June 8, 2017  |  Cytobank  |  By  |  0 Comments

Maximize Your Insight with Machine Learning Algorithms
and NanoString® 3D Biology™ Technology

Courtesy: NanoString
Image courtesy: NanoString

Scientists across many therapeutic areas are striving to solve complex biological problems by measuring multiple analytes, thinking that together these data will power deeper discovery. However, analyzing these data independently is less effective and more time-consuming than analyzing them together. Cytobank’s new DROP feature allows scientists to apply machine learning algorithms to many data types, including these datasets, and to develop integrated insights quickly.

With bulk data, unsupervised machine learning algorithms on Cytobank can help you identify clinically relevant groups of samples by combining information from all of your markers at the same time. We’ll illustrate that here with Nanostring® 3D Biology technology, which simultaneously analyzes up to 800 SNVs, RNA, and proteins and phospho-proteins from the same sample. In this example, the assays used profile 104 SNV and small InDels, 192 RNA, and 28 total and phospho-proteins in 144 samples.

Applying viSNE to the protein and RNA markers shows us that there are groups of samples that have similar expression across the protein and RNA markers. Coloring by expression of each marker illustrates why the samples are segregated this way. For example, we see that only one of the large “islands” contains samples that express RAF1 mRNA, whereas another contains samples that express MAPK1 mRNA (Figure 1, top). We can see similar patterns with protein expression, where large islands on the viSNE map contain samples with differential expression of p53 and phospho-ERK. We also see differential expression of markers within the samples in the large islands, for example phospho-GSK is expressed only in the samples that separate to the inside of each island, and MAPK3 mRNA is expressed only in some of the samples in one of the islands (Figure 1, bottom). The SNV data revealed that these samples are a mix of homozygous WT for BRAF, and heterozygous and homozygous for BRAF V600E. Overlaying this information on the viSNE map supports the conclusion that these mutations drive the RNA and protein expression differences that segregate these samples.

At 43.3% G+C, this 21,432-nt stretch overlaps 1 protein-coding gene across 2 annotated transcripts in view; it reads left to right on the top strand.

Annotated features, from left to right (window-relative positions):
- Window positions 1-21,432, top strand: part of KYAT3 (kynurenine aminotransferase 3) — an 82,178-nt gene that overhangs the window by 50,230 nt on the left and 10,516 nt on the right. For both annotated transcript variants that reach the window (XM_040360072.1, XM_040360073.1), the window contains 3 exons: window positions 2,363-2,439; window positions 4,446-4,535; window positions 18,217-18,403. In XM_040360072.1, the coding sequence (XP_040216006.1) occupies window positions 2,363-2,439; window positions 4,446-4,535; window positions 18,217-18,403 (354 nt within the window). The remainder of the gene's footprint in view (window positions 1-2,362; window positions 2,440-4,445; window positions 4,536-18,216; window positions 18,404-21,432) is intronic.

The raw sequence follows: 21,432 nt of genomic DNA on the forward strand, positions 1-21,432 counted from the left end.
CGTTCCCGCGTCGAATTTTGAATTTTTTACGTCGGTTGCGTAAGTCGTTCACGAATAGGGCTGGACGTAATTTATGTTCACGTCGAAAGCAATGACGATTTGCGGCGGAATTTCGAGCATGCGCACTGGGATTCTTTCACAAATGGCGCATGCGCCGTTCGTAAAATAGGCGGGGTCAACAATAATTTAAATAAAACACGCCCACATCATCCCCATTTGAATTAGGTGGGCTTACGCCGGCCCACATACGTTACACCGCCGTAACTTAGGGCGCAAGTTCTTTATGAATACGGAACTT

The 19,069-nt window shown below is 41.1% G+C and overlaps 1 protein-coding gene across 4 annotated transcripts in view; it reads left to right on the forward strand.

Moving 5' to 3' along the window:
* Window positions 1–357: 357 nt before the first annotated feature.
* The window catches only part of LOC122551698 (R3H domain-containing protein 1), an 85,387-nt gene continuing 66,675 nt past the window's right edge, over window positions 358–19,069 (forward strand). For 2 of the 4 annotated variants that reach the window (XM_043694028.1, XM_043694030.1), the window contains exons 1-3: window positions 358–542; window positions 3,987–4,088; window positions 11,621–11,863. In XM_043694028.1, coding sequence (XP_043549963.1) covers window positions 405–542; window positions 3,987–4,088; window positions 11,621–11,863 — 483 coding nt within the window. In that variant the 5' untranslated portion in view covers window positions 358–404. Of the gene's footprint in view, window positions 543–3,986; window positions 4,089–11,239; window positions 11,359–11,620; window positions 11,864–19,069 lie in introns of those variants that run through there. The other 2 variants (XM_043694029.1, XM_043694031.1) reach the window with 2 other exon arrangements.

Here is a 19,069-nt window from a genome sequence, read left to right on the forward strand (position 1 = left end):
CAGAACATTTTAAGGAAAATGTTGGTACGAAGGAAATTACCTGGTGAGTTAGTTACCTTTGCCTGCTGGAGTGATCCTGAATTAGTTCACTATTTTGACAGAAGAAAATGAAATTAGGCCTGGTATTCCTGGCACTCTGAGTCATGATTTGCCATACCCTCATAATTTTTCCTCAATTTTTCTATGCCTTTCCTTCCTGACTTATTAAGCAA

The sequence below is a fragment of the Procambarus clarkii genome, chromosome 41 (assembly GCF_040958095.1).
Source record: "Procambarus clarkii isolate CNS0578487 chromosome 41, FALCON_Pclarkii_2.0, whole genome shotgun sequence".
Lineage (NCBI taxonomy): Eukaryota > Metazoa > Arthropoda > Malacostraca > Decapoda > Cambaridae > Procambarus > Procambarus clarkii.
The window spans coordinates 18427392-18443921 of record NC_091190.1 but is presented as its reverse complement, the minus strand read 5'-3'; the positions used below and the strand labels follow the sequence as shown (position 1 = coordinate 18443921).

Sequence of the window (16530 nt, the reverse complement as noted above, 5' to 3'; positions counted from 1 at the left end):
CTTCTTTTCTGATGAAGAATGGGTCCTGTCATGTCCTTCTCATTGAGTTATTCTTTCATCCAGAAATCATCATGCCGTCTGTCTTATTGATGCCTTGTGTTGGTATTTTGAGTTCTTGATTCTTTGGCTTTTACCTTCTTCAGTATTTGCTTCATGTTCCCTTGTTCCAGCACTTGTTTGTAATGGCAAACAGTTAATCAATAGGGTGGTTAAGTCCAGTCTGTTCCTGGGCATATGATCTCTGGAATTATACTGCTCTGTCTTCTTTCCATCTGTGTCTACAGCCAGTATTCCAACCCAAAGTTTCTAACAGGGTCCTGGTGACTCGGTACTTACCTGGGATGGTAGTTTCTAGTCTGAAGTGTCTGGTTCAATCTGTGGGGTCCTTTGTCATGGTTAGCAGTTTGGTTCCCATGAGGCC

Figure 1. Similar samples are grouped on viSNE maps colored by RNA expression, protein expression, and genotype. Each point on a viSNE map is a single sample. The points are grouped together based on similarity in high-dimensional space across all of the markers.

To define groups of the samples that we could further characterize and analyze, we applied the hierarchical clustering method SPADE to the viSNE map coordinates (Figure 2). The resulting groups can then be overlaid on the viSNE map and the marker expression can be viewed on the SPADE tree to visualize how these groups capture the patterns of expression we explored above.

Figure 2. Defining groups of samples with SPADE.
Figure 2. Defining groups of samples with SPADE.

After defining groups of samples based on combined 3D Biology marker expression, we used tools in Cytobank’s platform to see how these groups correlate with known characteristics of the samples. The samples came from 3 different melanoma cell lines that were treated with vemurafenib, DMSO or Calyculin A for varying lengths of time.

Overlaying these variables on the viSNE map and inspecting Cytobank’s summary tables shows us that these variables correlate with the groups we defined based on marker expression (Figure 3). A quick verification of marker expression patterns with heatmaps and histogram overlays stratified by these known characteristics confirms that the expression signatures that drive the unsupervised sample groups are the same (Figure 4).

Figure 3. Understanding correlations between known sample characteristics and high-dimensional 3D marker expression signatures.
Figure 3. Understanding correlations between known sample characteristics and high-dimensional 3D marker expression signatures.
Figure 4. Summarizing marker expression patterns by known sample characteristics.
Figure 4. Summarizing marker expression patterns by known sample characteristics.

This example illustrates the power of applying unsupervised machine learning algorithms on the Cytobank platform to NanoString’s 3D Biology data in order to efficiently extract relevant information and understand the similarities and differences between samples based on combined expression of hundreds of multi-analyte markers.

Want to try it for yourself?